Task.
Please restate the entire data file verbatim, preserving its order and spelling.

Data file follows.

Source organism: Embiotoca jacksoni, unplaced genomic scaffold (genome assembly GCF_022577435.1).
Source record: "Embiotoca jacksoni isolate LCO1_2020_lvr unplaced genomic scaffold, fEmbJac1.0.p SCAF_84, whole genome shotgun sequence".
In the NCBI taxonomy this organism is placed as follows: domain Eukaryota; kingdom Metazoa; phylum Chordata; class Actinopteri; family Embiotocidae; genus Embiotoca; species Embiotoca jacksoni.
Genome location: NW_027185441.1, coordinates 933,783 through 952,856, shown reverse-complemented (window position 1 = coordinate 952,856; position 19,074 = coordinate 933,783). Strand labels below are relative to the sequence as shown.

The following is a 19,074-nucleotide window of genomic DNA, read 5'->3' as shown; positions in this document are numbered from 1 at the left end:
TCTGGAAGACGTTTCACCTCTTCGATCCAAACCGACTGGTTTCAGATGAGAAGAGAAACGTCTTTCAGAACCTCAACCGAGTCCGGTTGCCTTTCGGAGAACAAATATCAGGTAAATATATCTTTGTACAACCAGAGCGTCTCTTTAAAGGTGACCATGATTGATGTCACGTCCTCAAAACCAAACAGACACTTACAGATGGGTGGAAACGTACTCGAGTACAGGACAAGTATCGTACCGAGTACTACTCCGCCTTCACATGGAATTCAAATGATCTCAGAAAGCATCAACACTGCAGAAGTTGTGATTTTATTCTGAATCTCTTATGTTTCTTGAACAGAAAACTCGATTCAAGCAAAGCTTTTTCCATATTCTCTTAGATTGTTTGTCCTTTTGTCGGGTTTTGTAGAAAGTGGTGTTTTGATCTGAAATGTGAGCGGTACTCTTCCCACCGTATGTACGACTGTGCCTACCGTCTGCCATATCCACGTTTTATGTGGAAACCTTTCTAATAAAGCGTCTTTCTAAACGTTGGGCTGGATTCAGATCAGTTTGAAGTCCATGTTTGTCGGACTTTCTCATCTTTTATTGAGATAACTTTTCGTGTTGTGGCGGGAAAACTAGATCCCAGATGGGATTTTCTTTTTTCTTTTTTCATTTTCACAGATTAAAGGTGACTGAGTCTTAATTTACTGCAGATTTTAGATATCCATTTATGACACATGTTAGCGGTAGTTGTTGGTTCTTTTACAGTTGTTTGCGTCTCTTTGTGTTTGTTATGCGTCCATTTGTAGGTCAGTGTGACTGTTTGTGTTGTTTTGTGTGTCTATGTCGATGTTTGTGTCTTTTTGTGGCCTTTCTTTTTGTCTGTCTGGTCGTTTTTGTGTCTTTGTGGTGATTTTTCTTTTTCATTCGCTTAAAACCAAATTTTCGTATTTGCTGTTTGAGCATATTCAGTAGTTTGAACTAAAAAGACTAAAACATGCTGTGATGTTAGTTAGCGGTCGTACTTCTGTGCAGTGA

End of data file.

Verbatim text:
Source organism: Embiotoca jacksoni, unplaced genomic scaffold (genome assembly GCF_022577435.1).
Source record: "Embiotoca jacksoni isolate LCO1_2020_lvr unplaced genomic scaffold, fEmbJac1.0.p SCAF_84, whole genome shotgun sequence".
In the NCBI taxonomy this organism is placed as follows: domain Eukaryota; kingdom Metazoa; phylum Chordata; class Actinopteri; family Embiotocidae; genus Embiotoca; species Embiotoca jacksoni.
Genome location: NW_027185441.1, coordinates 933,783 through 952,856, shown reverse-complemented (window position 1 = coordinate 952,856; position 19,074 = coordinate 933,783). Strand labels below are relative to the sequence as shown.

The following is a 19,074-nucleotide window of genomic DNA, read 5'->3' as shown; positions in this document are numbered from 1 at the left end:
TCTGGAAGACGTTTCACCTCTTCGATCCAAACCGACTGGTTTCAGATGAGAAGAGAAACGTCTTTCAGAACCTCAACCGAGTCCGGTTGCCTTTCGGAGAACAAATATCAGGTAAATATATCTTTGTACAACCAGAGCGTCTCTTTAAAGGTGACCATGATTGATGTCACGTCCTCAAAACCAAACAGACACTTACAGATGGGTGGAAACGTACTCGAGTACAGGACAAGTATCGTACCGAGTACTACTCCGCCTTCACATGGAATTCAAATGATCTCAGAAAGCATCAACACTGCAGAAGTTGTGATTTTATTCTGAATCTCTTATGTTTCTTGAACAGAAAACTCGATTCAAGCAAAGCTTTTTCCATATTCTCTTAGATTGTTTGTCCTTTTGTCGGGTTTTGTAGAAAGTGGTGTTTTGATCTGAAATGTGAGCGGTACTCTTCCCACCGTATGTACGACTGTGCCTACCGTCTGCCATATCCACGTTTTATGTGGAAACCTTTCTAATAAAGCGTCTTTCTAAACGTTGGGCTGGATTCAGATCAGTTTGAAGTCCATGTTTGTCGGACTTTCTCATCTTTTATTGAGATAACTTTTCGTGTTGTGGCGGGAAAACTAGATCCCAGATGGGATTTTCTTTTTTCTTTTTTCATTTTCACAGATTAAAGGTGACTGAGTCTTAATTTACTGCAGATTTTAGATATCCATTTATGACACATGTTAGCGGTAGTTGTTGGTTCTTTTACAGTTGTTTGCGTCTCTTTGTGTTTGTTATGCGTCCATTTGTAGGTCAGTGTGACTGTTTGTGTTGTTTTGTGTGTCTATGTCGATGTTTGTGTCTTTTTGTGGCCTTTCTTTTTGTCTGTCTGGTCGTTTTTGTGTCTTTGTGGTGATTTTTCTTTTTCATTCGCTTAAAACCAAATTTTCGTATTTGCTGTTTGAGCATATTCAGTAGTTTGAACTAAAAAGACTAAAACATGCTGTGATGTTAGTTAGCGGTCGTACTTCTGTGCAGTGA